I am happy. It’s a funny thing. It’s a warmth deep down in your gut. It’s contentment, it’s the ability to be unapologetically you. And right now I am unapologetically me. I met someone who makes me smile. She warms my soul. It’s been a few short months of knowing her but she completes me. It’s like I’ve spent years in the wilderness just wandering and now I’m home. That’s what I said to her last week; she feels like home. We talk about rubbish, we sit and engage in conversations about nothing at all. Days go by and I cannot tell you what we did because to the outside observer it probably looks like nothing happened. But I’m with her and she’s with me and that is all that matters. I feel like, no matter what happens, no matter what the future may hold, as long as we have each other, everything will be fine. Everything will be beautiful.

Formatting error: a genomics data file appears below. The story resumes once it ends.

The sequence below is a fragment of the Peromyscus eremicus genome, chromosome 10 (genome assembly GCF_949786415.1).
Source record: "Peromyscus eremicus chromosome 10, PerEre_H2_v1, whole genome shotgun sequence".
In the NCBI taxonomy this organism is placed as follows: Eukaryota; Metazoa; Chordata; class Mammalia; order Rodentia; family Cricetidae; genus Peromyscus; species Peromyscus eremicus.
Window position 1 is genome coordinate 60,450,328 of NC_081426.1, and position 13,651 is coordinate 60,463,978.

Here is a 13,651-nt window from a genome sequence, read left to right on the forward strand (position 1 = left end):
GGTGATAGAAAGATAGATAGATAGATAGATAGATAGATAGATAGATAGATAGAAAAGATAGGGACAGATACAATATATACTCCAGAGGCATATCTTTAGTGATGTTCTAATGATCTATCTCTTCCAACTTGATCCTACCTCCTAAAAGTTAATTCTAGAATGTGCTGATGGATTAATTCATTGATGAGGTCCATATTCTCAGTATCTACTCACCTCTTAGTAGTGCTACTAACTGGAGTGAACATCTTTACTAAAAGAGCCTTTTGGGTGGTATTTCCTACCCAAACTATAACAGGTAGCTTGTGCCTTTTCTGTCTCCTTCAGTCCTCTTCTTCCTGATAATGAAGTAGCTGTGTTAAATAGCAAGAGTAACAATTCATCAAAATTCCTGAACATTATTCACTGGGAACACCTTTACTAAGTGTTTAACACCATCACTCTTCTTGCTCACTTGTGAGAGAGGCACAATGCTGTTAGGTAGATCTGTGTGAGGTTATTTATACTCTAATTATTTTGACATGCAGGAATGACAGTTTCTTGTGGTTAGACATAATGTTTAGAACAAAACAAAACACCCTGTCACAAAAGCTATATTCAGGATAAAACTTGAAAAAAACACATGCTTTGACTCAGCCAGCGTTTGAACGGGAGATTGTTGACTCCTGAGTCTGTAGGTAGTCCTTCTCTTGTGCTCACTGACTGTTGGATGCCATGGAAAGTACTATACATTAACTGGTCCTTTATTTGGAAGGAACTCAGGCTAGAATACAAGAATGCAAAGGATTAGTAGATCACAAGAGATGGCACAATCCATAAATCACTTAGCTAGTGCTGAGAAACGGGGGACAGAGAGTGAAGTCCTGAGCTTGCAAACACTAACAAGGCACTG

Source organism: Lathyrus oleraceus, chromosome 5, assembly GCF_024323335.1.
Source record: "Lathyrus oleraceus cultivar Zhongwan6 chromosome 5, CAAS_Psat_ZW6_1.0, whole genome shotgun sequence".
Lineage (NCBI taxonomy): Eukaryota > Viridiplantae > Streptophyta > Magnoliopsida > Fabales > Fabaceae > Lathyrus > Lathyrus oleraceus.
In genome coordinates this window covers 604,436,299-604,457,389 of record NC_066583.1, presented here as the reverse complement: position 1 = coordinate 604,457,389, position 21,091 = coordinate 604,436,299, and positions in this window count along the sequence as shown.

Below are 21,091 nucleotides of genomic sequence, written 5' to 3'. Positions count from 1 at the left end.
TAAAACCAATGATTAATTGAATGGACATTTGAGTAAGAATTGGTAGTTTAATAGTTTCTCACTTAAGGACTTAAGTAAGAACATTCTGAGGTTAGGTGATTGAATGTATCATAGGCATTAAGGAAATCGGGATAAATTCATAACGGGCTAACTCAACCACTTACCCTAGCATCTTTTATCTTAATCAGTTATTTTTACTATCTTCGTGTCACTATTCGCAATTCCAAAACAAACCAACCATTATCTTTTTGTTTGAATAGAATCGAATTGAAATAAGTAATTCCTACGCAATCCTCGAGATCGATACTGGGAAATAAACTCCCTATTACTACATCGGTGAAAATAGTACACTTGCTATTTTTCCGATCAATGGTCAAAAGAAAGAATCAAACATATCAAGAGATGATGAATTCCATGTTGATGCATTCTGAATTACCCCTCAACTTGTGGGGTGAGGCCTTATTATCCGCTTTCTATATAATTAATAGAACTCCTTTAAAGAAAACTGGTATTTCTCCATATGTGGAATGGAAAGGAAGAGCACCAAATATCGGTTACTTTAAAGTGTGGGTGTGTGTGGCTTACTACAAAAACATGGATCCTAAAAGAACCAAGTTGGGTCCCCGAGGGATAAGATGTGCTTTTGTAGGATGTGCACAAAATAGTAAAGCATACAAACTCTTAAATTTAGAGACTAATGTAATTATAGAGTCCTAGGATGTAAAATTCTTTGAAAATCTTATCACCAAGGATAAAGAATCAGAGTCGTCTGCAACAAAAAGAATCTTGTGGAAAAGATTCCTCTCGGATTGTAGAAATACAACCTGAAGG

And I’ve never felt this way before. I’ve never felt so content, so complete. We talk about the future, about living together, about starting a family. We talk about all the places we are going to go and all the things we are going to see. We discuss growing old and where we’re going to live, and what our children will be called. She makes me feel young again. It’s rather quite perfect.

Why not share that? Why not tell the world how happy we are? Is it wrong to be blissfully happy and to feel okay and not at all guilty about that happiness? I don’t think so.